The Nexus 10 was released on November 13, 2012, and just received Android 4.4.4 last week.

That's 18 months of support.

Not a good comparison - the Nexus 10 is still the most modern full-size tablet in the Nexus line (whereas the 4 and 7-2012 have been superseded by the 5 and 7-2013 respectively). Plus, until Samsung's releases this year, there weren't really any good non-stock options in its size group.

Like everyone else said, newer versions of iOS on older iPhones are typically "gimp'ed". From everyone I've ever known with an older iOS-based device, they also frequently make the device damn near unusable.

I've have several friends who were still using an iPhone 4 or 4s that updated to iOS 7 and have said that their phone is so slow and the battery life is so bad that they wish they hadn't upgraded. It made one of them actually go out and get a 5s.

Which might well be exactly what Apple is hoping for by allowing the newer iOS on older hardware: show users (painfully) that it's *old* hardware.

It does not. No one said they weren't getting the update. They're just not the reference devices Google wants developers using to get up to speed on L. Knee-jerk responses help no one.

Ok, I guess, lol. I just don't see why all 4 devices couldn't be references devices, if the update was truly meant for all of them. You don think that's a little peculiar?

Erm, not really. Think about it. The Nexus 7 is the flagship device (dev device as well) for mini android tablets. The Nexus 5 is the flagship device for phones. The previous devices are no longer the flagship. And most developers have the Nexus 5 at this point and would develop and test using it. Also, seeing as it's a developer download, that proves absolutely NOTHING when it comes to an official release.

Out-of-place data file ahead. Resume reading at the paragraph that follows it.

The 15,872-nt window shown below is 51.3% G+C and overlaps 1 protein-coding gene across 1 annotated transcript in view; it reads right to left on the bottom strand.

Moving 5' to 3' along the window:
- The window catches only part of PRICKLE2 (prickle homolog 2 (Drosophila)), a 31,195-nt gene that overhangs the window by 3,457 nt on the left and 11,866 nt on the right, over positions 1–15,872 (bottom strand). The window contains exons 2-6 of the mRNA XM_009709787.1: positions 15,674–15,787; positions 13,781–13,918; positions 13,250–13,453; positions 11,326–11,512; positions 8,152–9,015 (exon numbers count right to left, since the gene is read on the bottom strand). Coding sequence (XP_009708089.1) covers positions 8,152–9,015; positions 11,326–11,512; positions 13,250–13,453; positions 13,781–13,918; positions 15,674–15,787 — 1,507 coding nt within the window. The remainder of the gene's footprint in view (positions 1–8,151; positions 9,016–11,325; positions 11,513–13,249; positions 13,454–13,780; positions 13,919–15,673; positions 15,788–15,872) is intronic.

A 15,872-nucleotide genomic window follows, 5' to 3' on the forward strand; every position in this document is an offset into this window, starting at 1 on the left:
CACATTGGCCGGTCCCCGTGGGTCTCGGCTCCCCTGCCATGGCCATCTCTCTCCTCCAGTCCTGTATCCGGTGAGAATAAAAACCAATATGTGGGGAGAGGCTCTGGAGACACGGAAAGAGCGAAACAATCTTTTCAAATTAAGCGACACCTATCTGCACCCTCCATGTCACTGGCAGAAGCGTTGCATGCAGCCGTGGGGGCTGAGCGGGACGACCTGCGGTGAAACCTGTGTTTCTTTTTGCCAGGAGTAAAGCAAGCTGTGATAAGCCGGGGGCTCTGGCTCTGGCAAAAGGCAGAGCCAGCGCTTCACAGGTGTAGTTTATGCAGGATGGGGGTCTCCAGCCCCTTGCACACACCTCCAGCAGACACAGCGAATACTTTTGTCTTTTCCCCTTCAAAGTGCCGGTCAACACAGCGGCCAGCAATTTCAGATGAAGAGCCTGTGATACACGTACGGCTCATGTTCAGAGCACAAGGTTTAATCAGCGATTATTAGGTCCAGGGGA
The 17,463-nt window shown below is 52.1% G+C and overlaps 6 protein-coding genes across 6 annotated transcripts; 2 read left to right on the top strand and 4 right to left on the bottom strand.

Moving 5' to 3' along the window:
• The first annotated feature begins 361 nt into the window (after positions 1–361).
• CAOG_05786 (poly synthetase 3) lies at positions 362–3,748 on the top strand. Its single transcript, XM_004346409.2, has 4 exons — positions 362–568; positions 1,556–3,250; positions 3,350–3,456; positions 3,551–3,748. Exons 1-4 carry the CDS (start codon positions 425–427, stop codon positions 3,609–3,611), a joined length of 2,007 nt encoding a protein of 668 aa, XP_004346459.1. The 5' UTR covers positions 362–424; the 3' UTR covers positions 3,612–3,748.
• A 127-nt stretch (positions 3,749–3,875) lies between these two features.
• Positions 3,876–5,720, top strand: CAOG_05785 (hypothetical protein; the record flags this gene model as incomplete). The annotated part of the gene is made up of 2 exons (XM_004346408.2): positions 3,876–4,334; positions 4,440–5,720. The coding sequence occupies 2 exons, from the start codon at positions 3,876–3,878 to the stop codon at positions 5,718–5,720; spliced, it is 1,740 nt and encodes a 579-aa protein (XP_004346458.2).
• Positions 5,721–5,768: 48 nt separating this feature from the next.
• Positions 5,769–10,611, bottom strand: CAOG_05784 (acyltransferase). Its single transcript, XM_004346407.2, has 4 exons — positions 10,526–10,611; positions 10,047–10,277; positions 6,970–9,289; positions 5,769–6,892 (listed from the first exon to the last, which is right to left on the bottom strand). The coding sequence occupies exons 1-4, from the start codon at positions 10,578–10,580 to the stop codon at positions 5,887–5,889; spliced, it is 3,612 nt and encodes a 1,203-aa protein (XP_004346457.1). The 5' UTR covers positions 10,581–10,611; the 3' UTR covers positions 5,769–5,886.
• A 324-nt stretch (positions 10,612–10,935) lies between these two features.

True. Fair enough, brother. I guess, we'll just have to wait and see when the official release occurs this fall.

We should notice that screens presenting new Chrome UI running on Android L were in Nexus 4 resolution. I find that going for me. I hoped to change N4 to N5 next year not this.

If my N5 dosen't continue to get support until, say 2017, I might just jump ship to Apple.

I'd rather take updates/security updates rather than a useless brick after 2 years....

I can understand the Gnex fiasco, TI left. THat wasn't google's fault

Yeah, the GNex was understood. I don't blame you for wanting to jump ship. But, whose to say that Apple continues supporting four generations of devices when 2017 comes?

Just recently the iPhone 4 got killed off after 4 years of support not bad

Posted from my Nexus 7 2013 or Samsung galaxy S5

But the last two years of updates for the iPhone 4 were either stupid slow or only half updates. "Here's the pretty update of iOS 7, but without any of the function."

Posted via Android Central App

Yeah, but god forbid you actually update an iPhone 4 to iOS 7 and still intend to *do* anything with it. The 4 friends I know with iPhone 4's and 4s's who updated to iOS7 said it basically "broke" their phone because of how slow it was and how bad the battery life is.

By looking at Apple's support history. The cutoff is usually 4 years, which is very respectable.

What happens if I buy a N5 this year. You mean to tell me I only get updates for only a year?

Geez.

You paid half the price for that Nexus 5 than you did for an iPhone 5. Buy a Nexus 5 and 6 and enjoy it because you break out even....

Now price has to deal with updates? Oh god, what about GPE devices?

You mean to tell me since the chromecast costs less I should receive less updates?

He did make a completely valid point. Yes price does have to deal with updates. Not to mention Android has a very active developer community and it is very easy to keep a Nexus device updated via that route, which is unavailable to Apple, especially for developers.